Referring to FIGS. 30-35, several further variations of the cushioning element and lateral/medial supports are illustrated. As best seen in FIG. 30, lateral and medial supports 1228 and 1230 comprise rigid braces which slide in or on track 1228a and 1230a, which are provided on lateral and medial sides of shell 1214 of shoe 1210. Tracks 1228a and 1230a may be fastened to or formed, such as by molding, on the sides of shell 1214. In this manner, supports 1228 and 1230 provide lateral support but do not generally restrict the vertical movement of the heel area of shoe 1210. It should be understood that the tracks can be provided on the sole, with the shell incorporating downwardly extending angled braces.

Similar to the previous embodiments, supports 1228 and 1230 provide lateral support at the ankle joint and, further, transfer the reaction forces to the centroid of the ankle joint, as described previously. The heel area of shoe 1210 also optionally includes a cushioning element 1232, such as described in reference to the previous embodiments, which is positioned between shell 1214 and sole 1212.

In addition, tracks 1228a and 1230a may include high friction surfaces to increase the resistance between supports 1228 and 1230 and shell 1214 and, thereby, provide some vertical resistance as well.

As best seen in FIG. 31, shoe 1310 incorporates a coil spring cushioning element 1332. Cushioning element 1332 is positioned below heel area of shell 1314 in a chamber 1334. Chamber 1334 is optionally pressurized to increase the resistance provided by cushioning element 1332. As best seen in FIG. 31, chamber 1334 is defined between shell 1314 and sole 1312 and is sealed, for example by compression seals 1336, such as by compression rings, or neoprene gaskets. Cushioning element 1332 may be used alone or in combination with lateral or medial supports (not shown) similar to those described in reference to the previous embodiments. In the illustrated embodiment, shell 1314 includes abutments or anchors to which the supports may be mounted. Alternately, as noted previously, the lateral and medial supports may be incorporated into the shell and/or sole to provide an integrated suspension system.

Referring to FIG. 32, cushioning element 1432 comprises a leaf spring 1432a.

Leaf spring 1432a is positioned below the heel area of shell 1414 between shell 1414 and sole 1412 and extends from the back of shoe 1410 inwardly toward the toe area. Cushioning element 1432 may be optionally combined with the lateral and medial supports described in reference to the previous embodiments to provide a combined spring suspension system.

Referring to FIG. 33, cushioning element 1532 comprises a shock/spring element. Cushioning element includes a sleeve 1533 and a downwardly extending shaft 1434 which extends into sleeve 1533 and is sealed in sleeve 1533 by an O-ring seal or the like, to form a shock absorber. Shaft 1534 and sleeve 1533 may be formed from a plastic material or a metal material, such as stainless steel, die-cast metals, preferably light-weight die cast metals or the like. Extending around sleeve 1534 and sleeve 1533 is a coil spring 1535 which together with the shock absorber form cushioning element 1532. Optionally, the pressure in sleeve 1533 may be adjusted to vary the resistance of the shock absorber.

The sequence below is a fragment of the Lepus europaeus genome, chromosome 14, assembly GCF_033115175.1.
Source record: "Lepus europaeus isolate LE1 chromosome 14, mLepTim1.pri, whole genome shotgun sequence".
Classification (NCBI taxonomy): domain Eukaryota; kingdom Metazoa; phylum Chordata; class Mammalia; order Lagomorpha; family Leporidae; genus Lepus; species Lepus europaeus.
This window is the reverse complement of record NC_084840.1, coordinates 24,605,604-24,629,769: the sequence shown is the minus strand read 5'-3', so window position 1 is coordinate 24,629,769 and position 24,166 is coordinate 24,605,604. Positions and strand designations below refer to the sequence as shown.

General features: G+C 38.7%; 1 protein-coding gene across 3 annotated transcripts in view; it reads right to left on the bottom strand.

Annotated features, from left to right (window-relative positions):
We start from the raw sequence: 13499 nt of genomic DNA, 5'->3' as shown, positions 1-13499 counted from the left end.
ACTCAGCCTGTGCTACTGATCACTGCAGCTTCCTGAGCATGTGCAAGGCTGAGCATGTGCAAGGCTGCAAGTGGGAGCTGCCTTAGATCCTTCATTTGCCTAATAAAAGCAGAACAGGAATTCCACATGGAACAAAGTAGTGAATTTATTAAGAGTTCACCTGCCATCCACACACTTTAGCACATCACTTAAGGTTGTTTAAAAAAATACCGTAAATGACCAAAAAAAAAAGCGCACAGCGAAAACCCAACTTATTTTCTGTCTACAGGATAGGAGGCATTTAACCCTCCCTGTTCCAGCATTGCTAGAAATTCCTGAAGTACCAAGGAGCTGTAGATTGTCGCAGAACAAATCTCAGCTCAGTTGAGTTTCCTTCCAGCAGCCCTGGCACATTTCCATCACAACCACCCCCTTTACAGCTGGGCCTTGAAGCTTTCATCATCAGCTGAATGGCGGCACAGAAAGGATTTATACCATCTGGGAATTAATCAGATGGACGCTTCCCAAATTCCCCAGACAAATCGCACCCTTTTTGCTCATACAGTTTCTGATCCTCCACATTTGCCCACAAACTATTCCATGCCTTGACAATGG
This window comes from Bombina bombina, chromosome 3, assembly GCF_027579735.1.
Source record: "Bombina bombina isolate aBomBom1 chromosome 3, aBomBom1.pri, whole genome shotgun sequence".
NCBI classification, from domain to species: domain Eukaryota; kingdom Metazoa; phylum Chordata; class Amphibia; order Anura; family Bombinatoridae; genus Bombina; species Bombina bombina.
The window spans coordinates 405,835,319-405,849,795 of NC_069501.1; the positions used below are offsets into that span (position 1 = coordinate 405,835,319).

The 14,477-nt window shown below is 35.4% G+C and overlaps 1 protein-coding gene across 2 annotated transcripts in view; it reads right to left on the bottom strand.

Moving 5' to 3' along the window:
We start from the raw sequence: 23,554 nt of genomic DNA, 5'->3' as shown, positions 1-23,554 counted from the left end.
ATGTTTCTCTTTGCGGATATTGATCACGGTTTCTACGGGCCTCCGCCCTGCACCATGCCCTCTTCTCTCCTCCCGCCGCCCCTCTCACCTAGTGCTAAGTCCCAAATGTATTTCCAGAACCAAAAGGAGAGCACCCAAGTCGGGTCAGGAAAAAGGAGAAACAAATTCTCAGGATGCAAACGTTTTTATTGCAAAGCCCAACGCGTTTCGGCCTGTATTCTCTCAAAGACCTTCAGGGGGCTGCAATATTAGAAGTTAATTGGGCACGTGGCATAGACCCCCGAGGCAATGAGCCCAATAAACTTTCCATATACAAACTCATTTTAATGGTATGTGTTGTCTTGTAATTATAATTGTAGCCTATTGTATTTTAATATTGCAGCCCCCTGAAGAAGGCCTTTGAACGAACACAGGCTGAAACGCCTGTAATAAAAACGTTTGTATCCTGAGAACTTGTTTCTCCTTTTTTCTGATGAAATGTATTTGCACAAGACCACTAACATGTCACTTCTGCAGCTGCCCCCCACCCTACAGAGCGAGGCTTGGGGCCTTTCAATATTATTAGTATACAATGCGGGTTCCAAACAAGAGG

In the illustrated embodiment, cushioning element 1532 extends between sole 1512 of shoe 1510 and an abutment 1513 provided on the back end of shell 1514.

Optionally, cushioning element 1532 may be curved and configured to provide a curved range of motion, which generally follows and is generally parallel to the motion of the heel area of shoe 1510 about pivot point 1522. It should also be understood, that cushioning element 1532 may be combined with any one of the lateral and medial supports described in reference to the previous embodiments.

Referring to FIG. 34, the numerals 1628 and 1630 generally designate another embodiment of the lateral and medial supports of the present invention. In the illustrated embodiment, each support 1628,1630 comprises a shock/spring element, similar to cushioning element 1532, and includes a sleeve 1633 and a shaft 1634 which extends into and is sealed in sleeve 1633 to form a pressurized shock absorber. Sleeve 1633 is preferably pressurized with a gas or fluid to form a cylinder. In addition, cushioning element 1628 incorporates a coil spring 1635 which extends around shaft 1634 and sleeve 1633. Supports 1628,1630 extend between shell 1614 and sole 1612 and are mounted to shell on abutments 1615 formed or otherwise provided on the side of shell 1614.

Referring to FIG. 35, lateral and medial supports 1628 and 1630 are angled inwardly from sole 1612. In this manner, supports 1628,1630 provide both lateral and vertical support to the heel area of shoe 1610. In this manner, supports 1628 and 1630 provide both the cushioning function of the cushioning elements and the lateral support provided by medial and lateral supports described in reference to the previous embodiments.